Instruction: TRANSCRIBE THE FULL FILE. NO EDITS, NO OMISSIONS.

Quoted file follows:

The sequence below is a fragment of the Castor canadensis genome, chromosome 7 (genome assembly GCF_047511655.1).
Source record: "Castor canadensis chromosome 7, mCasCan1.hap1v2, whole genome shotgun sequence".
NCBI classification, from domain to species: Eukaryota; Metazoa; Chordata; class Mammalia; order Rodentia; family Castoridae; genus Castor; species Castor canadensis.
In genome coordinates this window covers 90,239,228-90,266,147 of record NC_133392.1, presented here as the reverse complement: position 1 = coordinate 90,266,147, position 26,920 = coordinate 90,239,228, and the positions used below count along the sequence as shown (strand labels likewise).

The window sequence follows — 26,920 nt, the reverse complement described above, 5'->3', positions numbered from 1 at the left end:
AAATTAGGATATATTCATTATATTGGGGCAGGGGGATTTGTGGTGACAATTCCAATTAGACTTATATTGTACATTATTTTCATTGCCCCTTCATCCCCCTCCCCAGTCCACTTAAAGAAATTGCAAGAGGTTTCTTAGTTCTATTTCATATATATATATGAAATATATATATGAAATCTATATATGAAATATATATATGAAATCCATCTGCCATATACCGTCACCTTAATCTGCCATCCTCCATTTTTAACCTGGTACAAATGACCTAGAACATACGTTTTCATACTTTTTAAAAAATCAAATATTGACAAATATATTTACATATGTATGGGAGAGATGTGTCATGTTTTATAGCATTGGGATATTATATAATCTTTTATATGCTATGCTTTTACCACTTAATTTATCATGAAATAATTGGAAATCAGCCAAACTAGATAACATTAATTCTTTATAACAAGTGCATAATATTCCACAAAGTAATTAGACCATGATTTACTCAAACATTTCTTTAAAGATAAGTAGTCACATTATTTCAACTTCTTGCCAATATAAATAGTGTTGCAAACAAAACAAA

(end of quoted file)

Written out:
The sequence below is a fragment of the Castor canadensis genome, chromosome 7 (genome assembly GCF_047511655.1).
Source record: "Castor canadensis chromosome 7, mCasCan1.hap1v2, whole genome shotgun sequence".
NCBI classification, from domain to species: Eukaryota; Metazoa; Chordata; class Mammalia; order Rodentia; family Castoridae; genus Castor; species Castor canadensis.
In genome coordinates this window covers 90,239,228-90,266,147 of record NC_133392.1, presented here as the reverse complement: position 1 = coordinate 90,266,147, position 26,920 = coordinate 90,239,228, and the positions used below count along the sequence as shown (strand labels likewise).

The window sequence follows — 26,920 nt, the reverse complement described above, 5'->3', positions numbered from 1 at the left end:
AAATTAGGATATATTCATTATATTGGGGCAGGGGGATTTGTGGTGACAATTCCAATTAGACTTATATTGTACATTATTTTCATTGCCCCTTCATCCCCCTCCCCAGTCCACTTAAAGAAATTGCAAGAGGTTTCTTAGTTCTATTTCATATATATATATGAAATATATATATGAAATCTATATATGAAATATATATATGAAATCCATCTGCCATATACCGTCACCTTAATCTGCCATCCTCCATTTTTAACCTGGTACAAATGACCTAGAACATACGTTTTCATACTTTTTAAAAAATCAAATATTGACAAATATATTTACATATGTATGGGAGAGATGTGTCATGTTTTATAGCATTGGGATATTATATAATCTTTTATATGCTATGCTTTTACCACTTAATTTATCATGAAATAATTGGAAATCAGCCAAACTAGATAACATTAATTCTTTATAACAAGTGCATAATATTCCACAAAGTAATTAGACCATGATTTACTCAAACATTTCTTTAAAGATAAGTAGTCACATTATTTCAACTTCTTGCCAATATAAATAGTGTTGCAAACAAAACAAA